News to Note, January 30, 2010

A weekly feature examining news from the biblical viewpoint

Featured in News to Know

A colorful controversy, non-Darwinian evolution, searching for intelligence, and more!

1. Fossilized Melanosomes Found

Paleontologists have recovered fossilized melanosomes (which are responsible for pigmentation in skin, fur, and feathers) from ancient birds and dinosaurs.

2. Creationists Only Fighting Half the Battle?

If Darwinian evolution is only half the story, does that mean creationists are fighting only half the battle?

3. Echolocation Provides Supporting Evidence for Creationists

Both bats and dolphins (a type of toothed whale) are known for their abilities to “echolocate,” or use sonar to capture prey. This capability, fascinating in its own right, shows that creationists can explain some things that evolutionists cannot.

4. Extraterrestrial Cofounder is Far From Giving Up Search

Despite the ongoing lack of evidence for extraterrestrial life, one cofounder of the Search for Extraterrestrial Intelligence is far from giving up.

5. Running With or Without Shoes?

Running shoes probably seem like prudent athletic footwear for most of us. But as some African runners have shown, God’s original design is superior.

6. And Don’t Miss . . .

  • Evolutionists seek to explain away altruism in nature as merely actions that benefit oneself or one’s own genes indirectly. But observations of West African chimpanzees show acts of altruistic adoption, even though adopting an orphaned chimpanzee is costly and does not aid survival. “Some adoptions of orphans by unrelated adults lasted for years and imply extensive care towards the orphans. This includes being permanently associated with the orphan, waiting for it during travel, providing protection in conflicts and sharing food with the orphan,” one researcher explained.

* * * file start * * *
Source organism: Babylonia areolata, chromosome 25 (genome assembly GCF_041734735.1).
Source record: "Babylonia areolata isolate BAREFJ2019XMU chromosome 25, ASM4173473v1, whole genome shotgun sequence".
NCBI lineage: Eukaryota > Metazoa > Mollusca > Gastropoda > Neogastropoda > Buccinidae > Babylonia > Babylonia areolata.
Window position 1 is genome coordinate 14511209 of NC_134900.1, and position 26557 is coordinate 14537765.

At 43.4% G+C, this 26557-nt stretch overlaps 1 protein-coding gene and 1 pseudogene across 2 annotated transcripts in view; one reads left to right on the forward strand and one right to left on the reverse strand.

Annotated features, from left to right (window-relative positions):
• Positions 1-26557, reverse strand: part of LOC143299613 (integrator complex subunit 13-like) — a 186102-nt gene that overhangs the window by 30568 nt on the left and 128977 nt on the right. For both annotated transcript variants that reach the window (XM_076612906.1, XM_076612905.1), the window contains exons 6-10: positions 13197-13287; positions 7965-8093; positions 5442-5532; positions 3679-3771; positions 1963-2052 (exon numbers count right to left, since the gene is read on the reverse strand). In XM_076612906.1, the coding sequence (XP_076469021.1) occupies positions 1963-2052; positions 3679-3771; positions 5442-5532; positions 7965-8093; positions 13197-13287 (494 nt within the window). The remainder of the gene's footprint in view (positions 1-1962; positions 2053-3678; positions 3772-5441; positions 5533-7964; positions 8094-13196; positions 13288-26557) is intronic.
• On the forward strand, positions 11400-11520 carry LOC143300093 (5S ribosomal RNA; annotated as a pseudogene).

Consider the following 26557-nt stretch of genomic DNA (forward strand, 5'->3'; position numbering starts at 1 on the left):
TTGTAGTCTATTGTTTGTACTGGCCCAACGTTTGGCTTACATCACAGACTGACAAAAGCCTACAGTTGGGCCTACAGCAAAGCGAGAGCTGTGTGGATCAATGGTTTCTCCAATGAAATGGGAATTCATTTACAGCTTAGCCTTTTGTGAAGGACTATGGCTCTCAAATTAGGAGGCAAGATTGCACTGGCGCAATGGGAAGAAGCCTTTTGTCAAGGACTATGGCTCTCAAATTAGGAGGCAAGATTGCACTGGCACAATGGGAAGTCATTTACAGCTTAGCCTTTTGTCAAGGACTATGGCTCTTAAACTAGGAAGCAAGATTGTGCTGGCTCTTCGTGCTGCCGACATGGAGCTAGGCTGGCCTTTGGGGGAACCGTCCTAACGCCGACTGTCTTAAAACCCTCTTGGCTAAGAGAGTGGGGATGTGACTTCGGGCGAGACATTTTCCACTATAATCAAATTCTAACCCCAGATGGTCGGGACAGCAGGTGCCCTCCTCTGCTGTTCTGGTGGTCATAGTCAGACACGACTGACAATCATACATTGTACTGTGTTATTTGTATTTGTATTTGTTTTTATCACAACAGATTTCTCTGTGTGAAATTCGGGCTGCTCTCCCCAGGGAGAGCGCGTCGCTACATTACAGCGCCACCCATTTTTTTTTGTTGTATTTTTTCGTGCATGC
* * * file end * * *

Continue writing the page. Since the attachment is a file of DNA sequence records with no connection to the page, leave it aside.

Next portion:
• Two weeks ago, we wrote about prions, infectious protein particles known mostly for their role in disease. However, a recent study conducted at University Hospital in Zurich suggests that prions do serve a beneficial role.
  • Adding to research we covered last October and November, scientists at University of Massachusetts Medical School have learned more about the role of photoreceptor proteins in monarch butterflies’ ability to detect the planet’s magnetic field.
  • If you don’t buy Charles Darwin’s theory on the origin of species, it’s unlikely you accept his son George’s theory on the moon’s origin—which researchers have now elaborated on to suggest a nuclear explosion blasted the moon into space.
  • We reported last week on the opening of the film Creation in the U.S. But according to one reviewer, at least, it is hardly more than a “lumbering, flat-footed fancy-dress melodrama.” Nonetheless, Creation star Paul Bettany continued his attacks on our Creation Museum in a Long Island Press interview.
  • Meanwhile, a Washington Post blog entry focused on a Vanity Fair article that focused on us, and which we also covered last week. The Post’s Ian Shapira wrote of our critic’s article, “Vanity Fair took the cliched route, pointing a huge rifle inside a small bowl full of wriggling fish. The reporter relied on snark rather than a more deeply reported exploration of the museum and, more important, of the lives and mindsets of visitors there.” While Shapira cautions, “I am not a creationist,” we are happy at least one journalist found the Vanity Fair piece unfair.
  • Lastly, we note with sadness the recent passing of creationist and leading medical researcher Prof. John Rendle-Short. On Monday on this AiG website, Ken Ham will pay tribute to his good friend and medical pioneer.

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Remember, if you see a news story that might merit some attention, let us know about it! (Note: if the story originates from the Associated Press, Fox News, MSNBC, New York Times or another major national media outlet, we will most likely have already heard about it.) And thanks to all of our readers who have submitted great news tips to us. If you didn’t catch last week’s News to Note, why not take a look at it now? See you next week!

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